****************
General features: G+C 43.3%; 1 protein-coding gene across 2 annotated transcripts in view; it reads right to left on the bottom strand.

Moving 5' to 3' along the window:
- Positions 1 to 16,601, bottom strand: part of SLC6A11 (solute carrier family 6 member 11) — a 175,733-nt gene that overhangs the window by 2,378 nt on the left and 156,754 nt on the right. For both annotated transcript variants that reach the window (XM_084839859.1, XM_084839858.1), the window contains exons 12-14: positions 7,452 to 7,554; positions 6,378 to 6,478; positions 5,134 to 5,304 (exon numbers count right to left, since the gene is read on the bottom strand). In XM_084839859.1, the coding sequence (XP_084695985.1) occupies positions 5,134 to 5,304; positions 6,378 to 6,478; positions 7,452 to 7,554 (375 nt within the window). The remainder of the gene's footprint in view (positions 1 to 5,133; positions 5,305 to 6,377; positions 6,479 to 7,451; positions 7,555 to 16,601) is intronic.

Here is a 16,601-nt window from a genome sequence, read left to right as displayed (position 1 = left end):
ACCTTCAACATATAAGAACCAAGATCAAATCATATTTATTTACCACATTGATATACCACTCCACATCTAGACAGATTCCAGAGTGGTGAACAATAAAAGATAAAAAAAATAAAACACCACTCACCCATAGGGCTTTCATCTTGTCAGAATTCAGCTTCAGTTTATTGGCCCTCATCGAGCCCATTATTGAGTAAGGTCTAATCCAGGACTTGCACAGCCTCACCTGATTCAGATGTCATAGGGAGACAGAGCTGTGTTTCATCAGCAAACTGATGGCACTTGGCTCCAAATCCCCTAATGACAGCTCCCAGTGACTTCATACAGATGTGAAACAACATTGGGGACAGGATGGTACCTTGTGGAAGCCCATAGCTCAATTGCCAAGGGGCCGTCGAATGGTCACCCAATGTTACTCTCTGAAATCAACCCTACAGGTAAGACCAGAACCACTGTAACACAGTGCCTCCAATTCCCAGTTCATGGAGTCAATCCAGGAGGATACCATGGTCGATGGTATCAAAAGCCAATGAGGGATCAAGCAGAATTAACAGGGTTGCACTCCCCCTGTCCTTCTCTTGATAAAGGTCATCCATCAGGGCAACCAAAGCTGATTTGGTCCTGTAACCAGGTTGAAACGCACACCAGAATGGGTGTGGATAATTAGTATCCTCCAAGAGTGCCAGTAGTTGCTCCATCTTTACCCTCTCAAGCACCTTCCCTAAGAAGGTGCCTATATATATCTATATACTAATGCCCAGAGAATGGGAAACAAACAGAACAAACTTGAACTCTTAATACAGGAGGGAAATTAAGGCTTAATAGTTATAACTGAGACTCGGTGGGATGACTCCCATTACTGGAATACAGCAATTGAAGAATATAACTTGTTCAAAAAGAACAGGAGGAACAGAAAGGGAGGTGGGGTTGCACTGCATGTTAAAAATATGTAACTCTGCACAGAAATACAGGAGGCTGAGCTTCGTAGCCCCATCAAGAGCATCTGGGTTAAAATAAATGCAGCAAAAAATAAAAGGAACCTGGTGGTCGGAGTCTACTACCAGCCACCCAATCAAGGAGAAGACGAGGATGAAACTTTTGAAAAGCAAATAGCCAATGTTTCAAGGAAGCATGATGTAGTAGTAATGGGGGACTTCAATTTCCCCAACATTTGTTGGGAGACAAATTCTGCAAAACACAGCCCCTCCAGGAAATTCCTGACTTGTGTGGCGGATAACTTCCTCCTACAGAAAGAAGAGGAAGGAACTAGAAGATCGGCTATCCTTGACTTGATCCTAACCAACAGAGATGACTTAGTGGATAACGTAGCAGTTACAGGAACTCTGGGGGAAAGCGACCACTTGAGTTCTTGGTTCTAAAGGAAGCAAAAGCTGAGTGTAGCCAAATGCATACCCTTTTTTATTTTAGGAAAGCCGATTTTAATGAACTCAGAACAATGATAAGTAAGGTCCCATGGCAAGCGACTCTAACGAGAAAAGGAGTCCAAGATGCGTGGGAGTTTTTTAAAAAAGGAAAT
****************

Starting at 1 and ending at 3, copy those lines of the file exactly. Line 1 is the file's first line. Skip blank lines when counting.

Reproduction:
General features: G+C 43.3%; 1 protein-coding gene across 2 annotated transcripts in view; it reads right to left on the bottom strand.

Moving 5' to 3' along the window:
- Positions 1 to 16,601, bottom strand: part of SLC6A11 (solute carrier family 6 member 11) — a 175,733-nt gene that overhangs the window by 2,378 nt on the left and 156,754 nt on the right. For both annotated transcript variants that reach the window (XM_084839859.1, XM_084839858.1), the window contains exons 12-14: positions 7,452 to 7,554; positions 6,378 to 6,478; positions 5,134 to 5,304 (exon numbers count right to left, since the gene is read on the bottom strand). In XM_084839859.1, the coding sequence (XP_084695985.1) occupies positions 5,134 to 5,304; positions 6,378 to 6,478; positions 7,452 to 7,554 (375 nt within the window). The remainder of the gene's footprint in view (positions 1 to 5,133; positions 5,305 to 6,377; positions 6,479 to 7,451; positions 7,555 to 16,601) is intronic.